Of White Tea and Wuhuang

This year in Britain, summer arrived with a fiery flourish, got chased away by the rain and is now hiding, hesitant to emerge again. A great way to enhance the vibe of this lovely season amidst intermittently grey skies, gusts of wind and rain, is to drink white tea.

One to start with is the 雪芽 (xueya) White Snow Bud variety from Fujian’s Fuding, an area renown, in a region renown, for its tea growing in China. Handpicked and harvested in springtime, the Xueya is one of several varieties grown out of the Fuding Dabai (Fuding Large White) cultivar and named after the green buds coated in silvery downy fuzz that gives them the appearance of being covered in snow. These contrast nicely with the darker green open leaves that also make up the White Snow Bud, unlike other white teas that consist entirely of buds.

The Xueya should not be made in boiling water, but hot water at 70 Celsius, and steeped for 3 minutes. Looking at the pale yellow colour of the liquid, you might think it needs a bit more infusing, but white tea really is meant to be very light and refreshing. I find this one delicate but distinct with a floral aroma and a clear note. It tastes slightly astringent but mainly sweet and vegetal on the tongue. The White Snow Bud, being the more full-bodied among white teas, provides a good introduction if you’re to this category.

Over the last couple of decades, Chinese white tea has become widely drunk around the world. Today, you’ll find soft drinks, desserts and even cosmetics that all draw from the benefits and fragrance of white tea. Did you know there’s a Chinese illustrator and manhua artist whose pseudonym pays tribute to this tea? (If you’ve been reading my posts, you would). Since 2014, Baicha (Chinese term for white tea) has been captivating Chinese internet with his brainchild Wuhuang (“your majesty”), a large, rotund and rather despotic looking striped moggie cat, who is accompanied by a mournful looking, rather put-upon pug named Bazha.

Wuhuang took ten years in the making before his image went into circulation. Baicha had set himself the task of drawing 200 cats and upon his 25th cutesy feline, he got rather fed up and decided, on the spur of the moment, to flatten the mouth, narrow the eyes. People online loved it and commented that the cat had the vague air of an emperor, thus the name Wuhuang was born. This grumpy feline started life as illustrated art on social media and a phone screen, and now possesses an empire of four printed manhua books, a clan of characters (another dog, an ox, and three humans, including his owner/minion) and a treasury of merchandise, including the distinct Chanshiguan (“poo-shovelling officer”) range, and almost 5 million subjects.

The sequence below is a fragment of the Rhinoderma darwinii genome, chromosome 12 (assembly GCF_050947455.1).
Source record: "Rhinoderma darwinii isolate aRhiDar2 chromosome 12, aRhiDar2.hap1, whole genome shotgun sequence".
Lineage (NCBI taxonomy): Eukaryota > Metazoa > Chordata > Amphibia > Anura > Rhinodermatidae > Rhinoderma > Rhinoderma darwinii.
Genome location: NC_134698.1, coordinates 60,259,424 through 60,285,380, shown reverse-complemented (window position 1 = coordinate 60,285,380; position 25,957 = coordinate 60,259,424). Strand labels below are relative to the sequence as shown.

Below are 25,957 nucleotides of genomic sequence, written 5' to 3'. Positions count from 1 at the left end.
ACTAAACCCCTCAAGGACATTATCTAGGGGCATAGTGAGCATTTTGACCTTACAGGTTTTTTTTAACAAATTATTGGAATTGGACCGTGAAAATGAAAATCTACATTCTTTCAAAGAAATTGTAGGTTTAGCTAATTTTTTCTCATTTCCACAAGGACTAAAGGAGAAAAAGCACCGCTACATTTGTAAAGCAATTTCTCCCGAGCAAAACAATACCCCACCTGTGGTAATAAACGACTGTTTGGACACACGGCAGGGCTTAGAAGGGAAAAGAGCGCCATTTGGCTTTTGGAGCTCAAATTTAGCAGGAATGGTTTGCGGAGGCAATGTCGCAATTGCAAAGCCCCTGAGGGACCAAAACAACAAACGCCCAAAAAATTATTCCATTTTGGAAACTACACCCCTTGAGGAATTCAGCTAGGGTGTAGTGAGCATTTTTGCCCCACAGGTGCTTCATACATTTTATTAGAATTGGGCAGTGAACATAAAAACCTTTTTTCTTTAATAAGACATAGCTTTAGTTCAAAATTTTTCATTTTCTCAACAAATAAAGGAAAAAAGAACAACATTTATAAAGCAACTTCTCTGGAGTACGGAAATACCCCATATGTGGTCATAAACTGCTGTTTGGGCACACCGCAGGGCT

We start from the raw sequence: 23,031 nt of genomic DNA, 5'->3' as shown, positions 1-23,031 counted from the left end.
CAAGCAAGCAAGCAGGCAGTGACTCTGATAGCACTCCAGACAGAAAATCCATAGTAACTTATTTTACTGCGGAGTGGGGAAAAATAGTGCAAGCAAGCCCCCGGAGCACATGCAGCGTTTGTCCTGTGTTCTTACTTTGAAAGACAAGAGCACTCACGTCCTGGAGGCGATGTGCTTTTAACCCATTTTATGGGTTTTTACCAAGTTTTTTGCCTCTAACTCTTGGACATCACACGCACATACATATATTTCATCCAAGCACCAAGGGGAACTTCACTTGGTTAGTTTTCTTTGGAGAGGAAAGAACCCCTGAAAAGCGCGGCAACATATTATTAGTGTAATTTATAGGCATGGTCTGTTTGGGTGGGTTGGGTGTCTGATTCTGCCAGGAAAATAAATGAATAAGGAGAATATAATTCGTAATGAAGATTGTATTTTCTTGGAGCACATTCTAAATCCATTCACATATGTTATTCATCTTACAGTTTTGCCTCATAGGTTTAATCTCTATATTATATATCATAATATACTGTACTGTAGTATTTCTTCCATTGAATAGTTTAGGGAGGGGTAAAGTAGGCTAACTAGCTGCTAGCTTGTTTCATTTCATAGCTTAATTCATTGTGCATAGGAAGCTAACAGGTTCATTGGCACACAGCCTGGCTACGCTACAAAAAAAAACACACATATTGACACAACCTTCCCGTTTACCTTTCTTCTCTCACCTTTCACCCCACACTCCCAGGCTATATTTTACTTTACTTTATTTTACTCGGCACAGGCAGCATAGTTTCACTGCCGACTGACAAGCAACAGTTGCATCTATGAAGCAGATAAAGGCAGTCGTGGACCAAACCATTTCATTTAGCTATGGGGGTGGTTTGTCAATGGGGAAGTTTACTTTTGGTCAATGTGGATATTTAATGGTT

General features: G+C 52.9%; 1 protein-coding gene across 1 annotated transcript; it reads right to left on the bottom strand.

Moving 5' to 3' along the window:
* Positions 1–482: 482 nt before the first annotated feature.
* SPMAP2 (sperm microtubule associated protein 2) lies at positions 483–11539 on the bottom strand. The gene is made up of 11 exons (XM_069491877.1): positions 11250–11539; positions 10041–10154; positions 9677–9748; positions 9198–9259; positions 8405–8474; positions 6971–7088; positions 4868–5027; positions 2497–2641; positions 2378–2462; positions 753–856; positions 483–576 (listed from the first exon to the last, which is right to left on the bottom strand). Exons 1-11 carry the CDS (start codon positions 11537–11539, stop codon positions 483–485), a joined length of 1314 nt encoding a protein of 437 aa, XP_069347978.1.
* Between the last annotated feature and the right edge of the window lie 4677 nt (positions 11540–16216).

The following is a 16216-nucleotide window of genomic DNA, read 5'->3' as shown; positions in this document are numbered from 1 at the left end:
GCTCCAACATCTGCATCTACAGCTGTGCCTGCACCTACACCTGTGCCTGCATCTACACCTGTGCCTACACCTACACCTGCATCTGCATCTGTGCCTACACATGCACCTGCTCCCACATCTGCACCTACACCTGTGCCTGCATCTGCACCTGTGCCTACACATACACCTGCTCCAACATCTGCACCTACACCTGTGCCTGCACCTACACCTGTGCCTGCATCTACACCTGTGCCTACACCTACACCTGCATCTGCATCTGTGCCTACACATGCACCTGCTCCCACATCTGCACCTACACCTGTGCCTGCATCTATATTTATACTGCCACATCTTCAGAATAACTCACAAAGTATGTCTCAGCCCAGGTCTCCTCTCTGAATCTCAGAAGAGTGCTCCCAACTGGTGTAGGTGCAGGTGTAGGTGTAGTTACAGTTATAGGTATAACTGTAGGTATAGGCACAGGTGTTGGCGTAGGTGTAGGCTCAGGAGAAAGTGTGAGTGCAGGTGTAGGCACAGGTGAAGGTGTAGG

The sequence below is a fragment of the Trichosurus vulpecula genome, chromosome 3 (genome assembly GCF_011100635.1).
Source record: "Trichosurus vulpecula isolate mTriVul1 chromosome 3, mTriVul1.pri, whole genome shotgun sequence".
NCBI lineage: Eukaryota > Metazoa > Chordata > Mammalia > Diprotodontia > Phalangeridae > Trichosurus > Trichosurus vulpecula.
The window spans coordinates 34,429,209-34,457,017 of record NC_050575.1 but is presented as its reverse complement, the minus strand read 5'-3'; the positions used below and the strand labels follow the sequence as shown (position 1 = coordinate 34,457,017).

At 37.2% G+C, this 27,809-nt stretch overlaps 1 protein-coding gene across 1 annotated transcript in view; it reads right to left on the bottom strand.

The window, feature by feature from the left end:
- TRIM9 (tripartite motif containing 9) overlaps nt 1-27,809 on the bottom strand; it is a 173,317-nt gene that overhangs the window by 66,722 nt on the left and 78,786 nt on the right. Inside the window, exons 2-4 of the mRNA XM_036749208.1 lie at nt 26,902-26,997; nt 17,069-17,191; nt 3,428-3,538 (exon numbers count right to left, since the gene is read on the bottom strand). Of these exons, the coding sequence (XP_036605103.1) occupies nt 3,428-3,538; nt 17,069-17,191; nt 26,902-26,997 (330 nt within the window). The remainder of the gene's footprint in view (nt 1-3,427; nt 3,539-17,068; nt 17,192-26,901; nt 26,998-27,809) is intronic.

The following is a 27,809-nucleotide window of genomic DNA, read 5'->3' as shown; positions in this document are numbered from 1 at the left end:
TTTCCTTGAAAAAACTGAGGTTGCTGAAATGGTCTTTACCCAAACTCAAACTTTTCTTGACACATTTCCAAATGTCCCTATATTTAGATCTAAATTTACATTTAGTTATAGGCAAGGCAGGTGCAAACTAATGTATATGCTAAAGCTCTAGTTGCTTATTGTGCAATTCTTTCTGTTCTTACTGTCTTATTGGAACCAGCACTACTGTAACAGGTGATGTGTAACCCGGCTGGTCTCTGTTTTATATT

Wuhuang’s success in China lies in several factors. He is drawn in traditional ink wash style, which is why his creator made him black and white, the text in the illustrations and manhua is in calligraphy and he’s even got his own seal. All this is given the accessible treatment though, and more importantly, Wuhuang fills a gap in a nation where the cat had once run the roost among the rural crop fields, but now has an overwhelmingly mollycoddled, twee, tame and timid image forced upon it by modern urban society. Anyone who has ever owned, or lived with a cat, can tell you that this is far from the full picture of these seemingly adorable creatures. Both his Chineseness and catness will equally appeal to global lovers of cats, Chinese art and comics, alike.

Rights, I’m off to enjoy a cup of White Snow Bud, and may be cool myself with this gorgeous silk bamboo fan.

You can find out more about Wuhuang and his Baicha here.
You can purchase the lovely white tea I’ve reviewed here.

This article has been written with thanks for NothingButTea for their wonderful teas, and The Paper for their interview with Baicha.




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